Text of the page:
Generali Jumps on Report Intesa Plans to Mount Takeover Bid

Updated on
  • Generali said to buy Intesa stake as defense; Intesa slides
  • Allianz may buy assets to let Intesa bid succeed: Repubblica

Intesa Said to Consider All-Stock Generali Takeover Bid

Assicurazioni Generali SpA jumped the most since 2010 after a newspaper reported Intesa Sanpaolo SpA is considering an all-stock offer for Italy’s biggest insurer.

A transaction may involve Germany’s Allianz SE, which could buy some of Generali’s assets to allow Intesa’s offer to comply with competition rules, la Repubblica reported on Tuesday. Generali’s own purchase of 3 percent of Intesa, announced Monday, was a defensive measure, people with knowledge of the matter said.

Intesa shares slid the most in more than a month as analysts questioned why Italy’s second-largest bank would combine with Trieste-based Generali, which has a market value of about 24 billion euros ($25.8 billion), and said any deal would be complex and face antitrust issues. Fabrizio Bernardi, an analyst at Fidentiis Equities, said Allianz and Intesa may have decided to move in tandem on Generali to block a possible joint offer from France’s Axa SA and Mediobanca SpA.

Intesa has scheduled a board meeting for Friday to discuss its 2017 budget, which is the only topic on the agenda, a bank official said, declining to comment further. Generali and Allianz declined to comment.

Generali’s stock jumped as much as 11 percent in Milan trading and closed up 8.2 percent. Intesa fell 4.4 percent, making it the worst performer in Italy’s 40-member benchmark FTSE MIB Index.


Under Italian takeover law regarding cross-shareholdings, if Intesa buys shares in Generali, its voting rights would then be frozen at 3 percent, regardless of the size of the stake. The only way around the limit would be to make an offer for at least 60 percent of Generali, which would cost about 14.5 billion euros based on the current share price.

Allianz may be interested in Generali’s operations in Switzerland, Spain and eastern Europe, according to analysts including Andreas Schaefer at Bankhaus Lampe, who said they were nevertheless skeptical of an Intesa-Allianz bid because of the complexity of such a deal and competition concerns. An “opportunistic” offer is now less likely given Generali’s share surge, Citigroup Inc. analysts said in a note Tuesday.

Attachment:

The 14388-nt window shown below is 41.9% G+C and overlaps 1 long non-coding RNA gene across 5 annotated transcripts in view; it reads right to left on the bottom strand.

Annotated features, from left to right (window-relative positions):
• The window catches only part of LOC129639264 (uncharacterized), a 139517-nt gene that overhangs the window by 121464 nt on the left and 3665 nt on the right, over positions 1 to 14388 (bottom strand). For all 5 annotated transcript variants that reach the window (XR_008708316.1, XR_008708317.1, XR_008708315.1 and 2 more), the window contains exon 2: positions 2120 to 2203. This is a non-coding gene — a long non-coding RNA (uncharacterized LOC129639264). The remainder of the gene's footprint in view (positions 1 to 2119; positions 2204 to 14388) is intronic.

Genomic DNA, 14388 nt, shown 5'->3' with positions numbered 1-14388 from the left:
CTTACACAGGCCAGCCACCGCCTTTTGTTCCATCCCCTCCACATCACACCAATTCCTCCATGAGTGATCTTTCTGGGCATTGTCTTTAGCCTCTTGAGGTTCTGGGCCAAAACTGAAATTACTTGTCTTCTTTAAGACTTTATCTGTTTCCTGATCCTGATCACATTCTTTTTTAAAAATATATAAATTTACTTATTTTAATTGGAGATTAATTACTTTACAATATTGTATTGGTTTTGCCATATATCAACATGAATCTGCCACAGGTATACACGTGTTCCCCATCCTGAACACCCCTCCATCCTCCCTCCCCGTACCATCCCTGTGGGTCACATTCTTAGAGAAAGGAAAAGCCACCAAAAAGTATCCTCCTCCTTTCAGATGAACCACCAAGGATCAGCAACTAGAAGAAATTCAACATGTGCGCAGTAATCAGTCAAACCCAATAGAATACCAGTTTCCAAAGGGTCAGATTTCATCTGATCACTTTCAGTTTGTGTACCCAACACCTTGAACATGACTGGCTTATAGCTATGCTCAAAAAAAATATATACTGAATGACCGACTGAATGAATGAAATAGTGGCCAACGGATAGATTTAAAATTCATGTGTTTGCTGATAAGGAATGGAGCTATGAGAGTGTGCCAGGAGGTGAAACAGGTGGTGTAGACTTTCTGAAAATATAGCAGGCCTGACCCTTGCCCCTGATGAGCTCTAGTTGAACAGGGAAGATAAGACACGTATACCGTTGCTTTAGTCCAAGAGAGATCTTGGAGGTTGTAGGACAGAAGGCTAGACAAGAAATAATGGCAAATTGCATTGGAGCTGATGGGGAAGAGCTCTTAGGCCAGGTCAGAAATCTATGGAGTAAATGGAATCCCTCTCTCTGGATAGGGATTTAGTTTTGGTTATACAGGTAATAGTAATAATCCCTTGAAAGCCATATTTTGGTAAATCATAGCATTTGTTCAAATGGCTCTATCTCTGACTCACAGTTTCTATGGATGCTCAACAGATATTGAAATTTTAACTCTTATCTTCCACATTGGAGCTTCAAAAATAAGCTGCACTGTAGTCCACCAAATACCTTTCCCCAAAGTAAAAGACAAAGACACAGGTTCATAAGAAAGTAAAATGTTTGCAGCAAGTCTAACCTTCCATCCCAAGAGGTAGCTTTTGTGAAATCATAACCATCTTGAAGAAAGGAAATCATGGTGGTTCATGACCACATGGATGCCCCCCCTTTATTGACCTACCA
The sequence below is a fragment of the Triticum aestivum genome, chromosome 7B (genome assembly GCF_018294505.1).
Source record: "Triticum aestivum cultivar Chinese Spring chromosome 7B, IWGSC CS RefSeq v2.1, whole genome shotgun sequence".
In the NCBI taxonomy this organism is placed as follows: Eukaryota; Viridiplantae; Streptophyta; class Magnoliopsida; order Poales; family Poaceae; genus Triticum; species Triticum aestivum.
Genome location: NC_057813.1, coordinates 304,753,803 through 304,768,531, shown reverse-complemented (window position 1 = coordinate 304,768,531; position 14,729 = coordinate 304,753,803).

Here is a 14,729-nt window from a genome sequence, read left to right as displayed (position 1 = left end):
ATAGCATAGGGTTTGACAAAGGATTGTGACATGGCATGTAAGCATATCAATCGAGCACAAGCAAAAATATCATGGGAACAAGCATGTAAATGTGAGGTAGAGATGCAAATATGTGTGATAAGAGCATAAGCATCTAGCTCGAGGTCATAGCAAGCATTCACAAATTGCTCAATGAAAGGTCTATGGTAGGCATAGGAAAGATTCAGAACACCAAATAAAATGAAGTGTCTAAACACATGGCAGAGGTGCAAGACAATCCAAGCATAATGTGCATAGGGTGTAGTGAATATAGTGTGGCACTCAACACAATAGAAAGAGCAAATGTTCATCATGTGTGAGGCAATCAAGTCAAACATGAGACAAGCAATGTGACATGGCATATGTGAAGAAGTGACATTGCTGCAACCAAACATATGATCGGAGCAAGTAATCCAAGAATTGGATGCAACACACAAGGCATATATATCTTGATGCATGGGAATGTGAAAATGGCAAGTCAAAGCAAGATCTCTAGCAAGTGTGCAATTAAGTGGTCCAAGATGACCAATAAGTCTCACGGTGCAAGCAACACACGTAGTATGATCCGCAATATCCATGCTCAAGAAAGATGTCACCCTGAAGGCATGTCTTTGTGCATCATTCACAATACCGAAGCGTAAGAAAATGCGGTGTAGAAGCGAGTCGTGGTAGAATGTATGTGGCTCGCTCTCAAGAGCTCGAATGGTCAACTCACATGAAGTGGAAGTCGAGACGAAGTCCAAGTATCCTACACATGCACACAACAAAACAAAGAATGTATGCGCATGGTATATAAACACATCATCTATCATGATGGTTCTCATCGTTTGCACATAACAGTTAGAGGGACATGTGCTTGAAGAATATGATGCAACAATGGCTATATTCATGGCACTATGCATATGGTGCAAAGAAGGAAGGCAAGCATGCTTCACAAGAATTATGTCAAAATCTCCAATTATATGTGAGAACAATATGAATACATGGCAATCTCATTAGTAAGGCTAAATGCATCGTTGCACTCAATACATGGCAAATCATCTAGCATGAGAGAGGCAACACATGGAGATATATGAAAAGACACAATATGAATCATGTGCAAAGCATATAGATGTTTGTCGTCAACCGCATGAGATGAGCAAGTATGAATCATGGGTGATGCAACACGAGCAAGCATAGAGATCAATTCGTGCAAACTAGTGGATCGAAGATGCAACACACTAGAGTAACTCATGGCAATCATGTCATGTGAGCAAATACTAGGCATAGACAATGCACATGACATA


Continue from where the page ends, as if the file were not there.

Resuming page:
Mediobanca Role

Mediobanca, whose investment bank competes in Italy with Intesa’s Banca IMI unit, is Generali’s biggest shareholder with a 13 percent stake. UniCredit SpA, Intesa’s banking rival in turn owns 8.6 percent of Mediobanca.

In 2013 Mediobanca announced that it would cut its Generali stake by about 3 percent in the insurer to focus on its core business. CEO Alberto Nagel, who has sold only a 0.2 percent stake so far due to market conditions, said in November he may consider a bigger cut should opportunities materialize.

Generali has 76,000 employees and operates in more than 60 countries. Like other European insurers, it’s struggling to boost profitability as investment returns fall and competition increases. Philippe Donnet, who became chief executive officer in March, is cutting costs and focusing on cash generation and the retail business to improve returns.

Donnet plans to exit less-profitable businesses to increase efficiency, improve capital allocation and mitigate risks. The company plans to generate 1 billion euros from disposals and lower operating costs by 200 million euros in its mature markets by 2019, the insurer said in November when it presented its strategic plan.

Assuming Generali’s investment in Intesa is defensive, it would echo the tactics used in a previous Italian takeover battle where the lender was ultimately thwarted.

In 2006, Capitalia SpA purchased a 2 percent stake in Intesa, whose executives had told journalists they were interested in acquiring the bank. That froze Intesa’s voting rights on any stake in Capitalia it acquired at 2 percent. Capitalia was eventually sold to Intesa’s larger rival, UniCredit SpA.

— With assistance by Lorenzo Totaro, Tommaso Ebhardt, Francesca Cinelli, and Dan Liefgreen

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